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Aggregate expenditure and aggregate demand are macroeconomic concepts that estimate two variants of the same value: national income. In the sub-specialty deemed national income accounting, the market value of all products and services is summed to estimate gross national income, the aggregate wealth produced by the country. Both aggregate expenditure and aggregate demand take consumption, investment, government outlays, and net factor income from abroad as the basic components of economic demand. When the economy is in equilibrium, spending levels on consumption, investment, government outlays, and net factor income from abroad equate to total effective demand and, therefore, the value of all goods and services supplied by the economy.
Imperfect quantitative models though they are, aggregate expenditure and aggregate demand are vital for government policymakers and business planners. Decision-makers need to act not so much on the estimated worth of the economy, but on the direction it is taking. Four years after the recession that commenced in mid-2007, for instance, policymakers on both sides of the Atlantic were worried about GDP that seemed to be weakening in the spring and summer of 2011. It appeared that the economies of the leading industrialized nations were about to slide into another recession before their populations had even experienced a return to robust economic growth.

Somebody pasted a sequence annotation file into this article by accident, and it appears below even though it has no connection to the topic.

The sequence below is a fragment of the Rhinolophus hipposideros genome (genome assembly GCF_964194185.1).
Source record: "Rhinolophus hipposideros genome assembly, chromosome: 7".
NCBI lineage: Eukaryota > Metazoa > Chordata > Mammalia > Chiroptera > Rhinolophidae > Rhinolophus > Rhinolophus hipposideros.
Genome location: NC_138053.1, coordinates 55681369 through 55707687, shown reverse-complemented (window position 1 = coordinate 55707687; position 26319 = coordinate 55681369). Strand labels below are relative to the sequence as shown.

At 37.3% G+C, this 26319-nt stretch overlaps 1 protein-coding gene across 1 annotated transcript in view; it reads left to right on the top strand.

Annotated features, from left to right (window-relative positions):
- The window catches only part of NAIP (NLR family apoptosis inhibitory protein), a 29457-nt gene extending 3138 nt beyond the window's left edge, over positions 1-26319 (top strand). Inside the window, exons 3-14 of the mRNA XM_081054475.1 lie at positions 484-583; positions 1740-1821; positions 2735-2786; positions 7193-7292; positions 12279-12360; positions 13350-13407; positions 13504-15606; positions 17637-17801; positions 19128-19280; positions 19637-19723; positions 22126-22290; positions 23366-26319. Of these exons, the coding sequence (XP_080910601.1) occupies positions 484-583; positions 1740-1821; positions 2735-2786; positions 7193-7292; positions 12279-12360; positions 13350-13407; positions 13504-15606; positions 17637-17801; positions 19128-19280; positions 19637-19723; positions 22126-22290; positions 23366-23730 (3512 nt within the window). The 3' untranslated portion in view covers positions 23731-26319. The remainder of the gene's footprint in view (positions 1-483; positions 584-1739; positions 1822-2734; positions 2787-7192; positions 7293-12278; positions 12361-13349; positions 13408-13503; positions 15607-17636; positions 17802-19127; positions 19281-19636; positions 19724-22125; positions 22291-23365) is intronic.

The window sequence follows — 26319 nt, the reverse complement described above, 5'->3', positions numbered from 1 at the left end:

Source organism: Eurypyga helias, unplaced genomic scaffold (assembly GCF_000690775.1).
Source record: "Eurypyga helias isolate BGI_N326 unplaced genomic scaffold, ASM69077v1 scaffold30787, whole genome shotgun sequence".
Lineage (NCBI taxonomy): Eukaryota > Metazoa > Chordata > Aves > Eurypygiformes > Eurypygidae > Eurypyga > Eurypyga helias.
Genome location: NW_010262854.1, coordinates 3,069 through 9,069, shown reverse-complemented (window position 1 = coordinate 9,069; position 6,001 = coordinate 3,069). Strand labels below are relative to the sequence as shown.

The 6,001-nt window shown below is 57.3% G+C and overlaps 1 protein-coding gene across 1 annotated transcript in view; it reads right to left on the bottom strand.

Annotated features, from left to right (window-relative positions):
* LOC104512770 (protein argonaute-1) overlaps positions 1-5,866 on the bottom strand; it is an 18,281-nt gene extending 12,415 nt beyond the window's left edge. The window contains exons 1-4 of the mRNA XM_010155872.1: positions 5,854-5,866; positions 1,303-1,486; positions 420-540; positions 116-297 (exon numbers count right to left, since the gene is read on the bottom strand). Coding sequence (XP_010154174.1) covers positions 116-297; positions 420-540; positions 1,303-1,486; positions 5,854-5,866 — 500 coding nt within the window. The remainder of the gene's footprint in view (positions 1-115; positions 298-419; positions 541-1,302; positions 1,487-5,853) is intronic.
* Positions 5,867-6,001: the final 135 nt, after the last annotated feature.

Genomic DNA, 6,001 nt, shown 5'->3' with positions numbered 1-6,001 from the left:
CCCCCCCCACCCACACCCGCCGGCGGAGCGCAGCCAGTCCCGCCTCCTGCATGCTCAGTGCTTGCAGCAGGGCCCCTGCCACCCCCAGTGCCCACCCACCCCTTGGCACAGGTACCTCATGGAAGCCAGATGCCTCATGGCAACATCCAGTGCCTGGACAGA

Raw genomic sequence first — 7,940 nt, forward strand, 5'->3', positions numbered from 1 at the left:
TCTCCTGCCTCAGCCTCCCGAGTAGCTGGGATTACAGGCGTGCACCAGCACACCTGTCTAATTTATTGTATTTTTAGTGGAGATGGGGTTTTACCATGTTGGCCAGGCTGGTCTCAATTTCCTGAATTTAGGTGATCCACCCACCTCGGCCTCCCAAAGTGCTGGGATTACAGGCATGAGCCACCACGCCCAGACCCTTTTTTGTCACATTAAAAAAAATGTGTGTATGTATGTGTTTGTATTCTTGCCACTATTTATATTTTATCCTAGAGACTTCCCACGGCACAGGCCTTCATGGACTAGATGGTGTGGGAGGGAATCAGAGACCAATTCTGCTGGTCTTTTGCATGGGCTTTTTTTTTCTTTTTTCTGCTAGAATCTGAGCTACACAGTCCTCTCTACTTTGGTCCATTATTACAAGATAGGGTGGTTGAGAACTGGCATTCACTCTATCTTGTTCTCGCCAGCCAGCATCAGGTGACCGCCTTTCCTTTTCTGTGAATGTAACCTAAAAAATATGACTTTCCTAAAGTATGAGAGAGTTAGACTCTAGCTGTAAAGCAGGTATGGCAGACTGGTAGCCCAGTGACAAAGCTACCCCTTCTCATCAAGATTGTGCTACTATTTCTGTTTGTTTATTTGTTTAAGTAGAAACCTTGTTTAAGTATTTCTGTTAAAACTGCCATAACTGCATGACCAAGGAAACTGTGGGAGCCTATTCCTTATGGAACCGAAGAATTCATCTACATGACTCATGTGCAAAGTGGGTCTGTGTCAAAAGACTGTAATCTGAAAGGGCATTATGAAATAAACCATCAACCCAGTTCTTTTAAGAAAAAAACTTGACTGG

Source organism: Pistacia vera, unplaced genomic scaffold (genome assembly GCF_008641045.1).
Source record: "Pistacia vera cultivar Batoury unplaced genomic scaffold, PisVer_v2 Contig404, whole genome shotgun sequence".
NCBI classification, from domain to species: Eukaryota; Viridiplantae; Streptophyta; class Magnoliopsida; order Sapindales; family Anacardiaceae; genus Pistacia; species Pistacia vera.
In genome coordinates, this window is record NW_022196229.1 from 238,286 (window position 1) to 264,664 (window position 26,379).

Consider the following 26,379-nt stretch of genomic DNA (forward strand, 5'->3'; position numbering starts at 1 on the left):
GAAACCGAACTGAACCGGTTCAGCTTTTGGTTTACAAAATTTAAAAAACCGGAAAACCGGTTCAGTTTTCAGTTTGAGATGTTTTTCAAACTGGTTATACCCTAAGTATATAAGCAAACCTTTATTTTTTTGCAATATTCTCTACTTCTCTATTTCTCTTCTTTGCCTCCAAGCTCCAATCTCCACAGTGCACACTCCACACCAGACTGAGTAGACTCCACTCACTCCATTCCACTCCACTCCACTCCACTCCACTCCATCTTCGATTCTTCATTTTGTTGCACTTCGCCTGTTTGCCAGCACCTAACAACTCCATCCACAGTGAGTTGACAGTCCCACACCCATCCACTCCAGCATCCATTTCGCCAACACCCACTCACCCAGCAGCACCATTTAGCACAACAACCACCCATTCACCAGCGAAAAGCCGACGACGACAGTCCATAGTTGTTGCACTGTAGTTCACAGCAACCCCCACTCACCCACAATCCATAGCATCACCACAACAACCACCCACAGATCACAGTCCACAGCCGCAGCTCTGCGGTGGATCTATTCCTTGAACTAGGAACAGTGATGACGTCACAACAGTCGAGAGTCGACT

The aggregate demand function is, with the exception of government spending, responsive to the general price level or inflation. Government outlays are the exception to the rule because fiscal budgets usually rise irrespective of what goods and services cost. Budgets are typically quite heavily influenced by political and social goals. On the other hand, consumers, investors, and those engaged in foreign trade are able to buy less when inflation rises. Hence, the aggregate demand model is the classic demand-price downward sloping curve.
Other things equal, the demand line moves downward in response to unit price. When the general price level rises, in addition, the aggregate demand curve moves leftward. Inflation reduces the volume of goods and services transacted. Much the same thing happens to aggregate expenditure because its components are nearly similar. The key difference is that the aggregate expenditure side of national income accounting breaks out planned and unplanned investment.
Where aggregate demand is price-sensitive, aggregate expenditure responds to present and expected incomes. Aggregate expenditure and aggregate demand therefore differ in that aggregate expenditure conforms to the classic, upward-sloping income-expenditures model. Somewhere on the trend line, aggregate expenditure intersects with real GDP at the equilibrium point among rising consumer expectations, stabilized net export income, and manufacturer inventories adjusted to purchasing rates. Knowing where incomes are trending, the aggregate expenditure model can therefore be employed to predict the direction GDP is moving in the coming quarter or year.